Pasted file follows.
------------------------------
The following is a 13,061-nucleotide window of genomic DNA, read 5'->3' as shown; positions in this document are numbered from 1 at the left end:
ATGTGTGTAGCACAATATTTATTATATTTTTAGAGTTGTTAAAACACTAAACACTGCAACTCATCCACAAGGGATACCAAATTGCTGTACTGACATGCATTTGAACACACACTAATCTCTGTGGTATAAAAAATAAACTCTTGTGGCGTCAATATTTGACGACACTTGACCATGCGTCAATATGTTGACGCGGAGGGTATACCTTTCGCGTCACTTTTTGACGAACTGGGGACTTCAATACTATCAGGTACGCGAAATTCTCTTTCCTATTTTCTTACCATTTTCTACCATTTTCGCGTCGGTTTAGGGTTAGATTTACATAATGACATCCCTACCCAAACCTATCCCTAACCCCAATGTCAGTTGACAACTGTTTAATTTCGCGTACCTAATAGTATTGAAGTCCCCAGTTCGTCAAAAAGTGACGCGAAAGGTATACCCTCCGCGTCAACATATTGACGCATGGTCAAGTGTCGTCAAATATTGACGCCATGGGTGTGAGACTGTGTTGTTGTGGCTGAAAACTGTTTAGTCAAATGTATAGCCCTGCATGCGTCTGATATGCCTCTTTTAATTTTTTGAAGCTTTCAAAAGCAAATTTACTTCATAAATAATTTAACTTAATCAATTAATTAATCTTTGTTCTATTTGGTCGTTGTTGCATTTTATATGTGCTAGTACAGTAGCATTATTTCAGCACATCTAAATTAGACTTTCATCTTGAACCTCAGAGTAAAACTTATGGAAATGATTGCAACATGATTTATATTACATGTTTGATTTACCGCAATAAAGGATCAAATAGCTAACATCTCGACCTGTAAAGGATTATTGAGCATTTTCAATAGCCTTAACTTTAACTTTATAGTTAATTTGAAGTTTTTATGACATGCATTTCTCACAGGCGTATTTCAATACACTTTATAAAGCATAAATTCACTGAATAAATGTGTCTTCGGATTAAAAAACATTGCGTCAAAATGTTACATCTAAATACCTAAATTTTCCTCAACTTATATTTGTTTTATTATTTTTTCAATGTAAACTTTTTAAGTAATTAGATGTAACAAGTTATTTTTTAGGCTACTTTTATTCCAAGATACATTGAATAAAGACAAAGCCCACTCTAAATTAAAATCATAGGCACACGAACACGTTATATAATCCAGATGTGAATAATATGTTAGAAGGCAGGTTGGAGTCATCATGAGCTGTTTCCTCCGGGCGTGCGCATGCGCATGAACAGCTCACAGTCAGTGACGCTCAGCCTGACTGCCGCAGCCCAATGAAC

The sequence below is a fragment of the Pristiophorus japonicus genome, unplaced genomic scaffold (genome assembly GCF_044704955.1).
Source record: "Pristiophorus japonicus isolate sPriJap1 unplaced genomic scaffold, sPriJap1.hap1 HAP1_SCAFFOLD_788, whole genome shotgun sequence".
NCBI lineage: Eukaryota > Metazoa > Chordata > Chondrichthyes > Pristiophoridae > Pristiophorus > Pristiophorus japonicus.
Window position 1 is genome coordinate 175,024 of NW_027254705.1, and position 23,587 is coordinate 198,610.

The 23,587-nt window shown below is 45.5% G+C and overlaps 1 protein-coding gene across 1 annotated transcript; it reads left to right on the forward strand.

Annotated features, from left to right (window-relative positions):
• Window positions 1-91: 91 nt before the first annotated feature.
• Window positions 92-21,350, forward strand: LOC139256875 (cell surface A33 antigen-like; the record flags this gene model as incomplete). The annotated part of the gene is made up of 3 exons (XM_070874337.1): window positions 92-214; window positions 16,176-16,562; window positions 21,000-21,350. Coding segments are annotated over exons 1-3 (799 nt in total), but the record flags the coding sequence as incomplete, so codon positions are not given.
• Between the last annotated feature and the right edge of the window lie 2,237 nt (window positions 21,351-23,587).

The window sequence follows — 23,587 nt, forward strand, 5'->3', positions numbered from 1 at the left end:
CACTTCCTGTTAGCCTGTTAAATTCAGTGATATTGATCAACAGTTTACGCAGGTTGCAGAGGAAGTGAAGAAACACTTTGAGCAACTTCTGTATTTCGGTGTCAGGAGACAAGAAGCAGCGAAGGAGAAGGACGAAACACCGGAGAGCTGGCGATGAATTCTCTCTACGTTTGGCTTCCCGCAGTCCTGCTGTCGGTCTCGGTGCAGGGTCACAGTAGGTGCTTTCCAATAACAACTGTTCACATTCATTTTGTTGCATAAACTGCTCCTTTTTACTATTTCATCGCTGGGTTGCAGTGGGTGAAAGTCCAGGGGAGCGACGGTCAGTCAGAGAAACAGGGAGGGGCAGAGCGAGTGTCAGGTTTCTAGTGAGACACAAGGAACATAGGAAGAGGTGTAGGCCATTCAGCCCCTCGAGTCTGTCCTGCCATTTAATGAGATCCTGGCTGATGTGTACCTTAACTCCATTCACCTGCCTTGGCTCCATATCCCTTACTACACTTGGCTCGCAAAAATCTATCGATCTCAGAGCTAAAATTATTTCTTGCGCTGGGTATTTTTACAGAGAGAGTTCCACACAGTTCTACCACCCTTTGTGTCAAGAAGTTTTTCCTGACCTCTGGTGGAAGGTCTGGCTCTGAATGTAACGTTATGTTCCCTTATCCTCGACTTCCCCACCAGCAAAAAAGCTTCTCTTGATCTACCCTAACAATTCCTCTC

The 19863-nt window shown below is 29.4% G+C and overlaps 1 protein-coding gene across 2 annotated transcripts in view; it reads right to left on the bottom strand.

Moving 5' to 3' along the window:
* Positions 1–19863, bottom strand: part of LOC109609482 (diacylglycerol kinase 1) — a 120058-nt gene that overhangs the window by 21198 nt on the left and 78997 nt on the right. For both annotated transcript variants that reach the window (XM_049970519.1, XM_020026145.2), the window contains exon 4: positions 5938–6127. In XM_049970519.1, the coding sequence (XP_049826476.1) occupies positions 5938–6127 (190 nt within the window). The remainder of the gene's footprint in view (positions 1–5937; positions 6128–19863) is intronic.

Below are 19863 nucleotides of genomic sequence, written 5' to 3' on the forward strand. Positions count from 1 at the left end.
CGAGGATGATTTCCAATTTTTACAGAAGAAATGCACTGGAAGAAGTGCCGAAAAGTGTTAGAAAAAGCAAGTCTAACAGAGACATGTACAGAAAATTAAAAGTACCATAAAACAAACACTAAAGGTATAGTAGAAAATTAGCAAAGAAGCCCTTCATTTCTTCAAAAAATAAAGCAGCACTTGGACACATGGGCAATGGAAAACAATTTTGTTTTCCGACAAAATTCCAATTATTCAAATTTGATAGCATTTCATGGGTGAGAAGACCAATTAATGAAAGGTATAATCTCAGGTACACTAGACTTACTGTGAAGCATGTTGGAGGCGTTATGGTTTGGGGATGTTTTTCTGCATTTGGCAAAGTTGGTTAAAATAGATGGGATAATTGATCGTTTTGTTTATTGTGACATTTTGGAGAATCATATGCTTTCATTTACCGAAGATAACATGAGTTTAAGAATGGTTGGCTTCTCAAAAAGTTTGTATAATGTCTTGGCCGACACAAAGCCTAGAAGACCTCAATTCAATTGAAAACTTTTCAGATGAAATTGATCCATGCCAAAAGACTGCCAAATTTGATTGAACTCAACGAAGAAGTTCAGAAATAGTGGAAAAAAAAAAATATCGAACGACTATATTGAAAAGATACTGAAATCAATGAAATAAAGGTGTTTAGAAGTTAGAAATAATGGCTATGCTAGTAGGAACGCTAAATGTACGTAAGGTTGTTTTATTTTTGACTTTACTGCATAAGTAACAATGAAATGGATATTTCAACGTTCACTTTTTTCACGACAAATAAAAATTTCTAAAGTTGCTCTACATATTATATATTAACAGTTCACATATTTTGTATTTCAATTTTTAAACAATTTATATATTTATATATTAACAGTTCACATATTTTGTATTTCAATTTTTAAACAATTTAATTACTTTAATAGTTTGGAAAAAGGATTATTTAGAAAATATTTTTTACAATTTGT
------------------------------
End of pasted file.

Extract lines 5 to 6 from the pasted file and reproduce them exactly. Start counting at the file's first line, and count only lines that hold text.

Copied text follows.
NCBI lineage: Eukaryota > Metazoa > Chordata > Chondrichthyes > Pristiophoridae > Pristiophorus > Pristiophorus japonicus.
Window position 1 is genome coordinate 175,024 of NW_027254705.1, and position 23,587 is coordinate 198,610.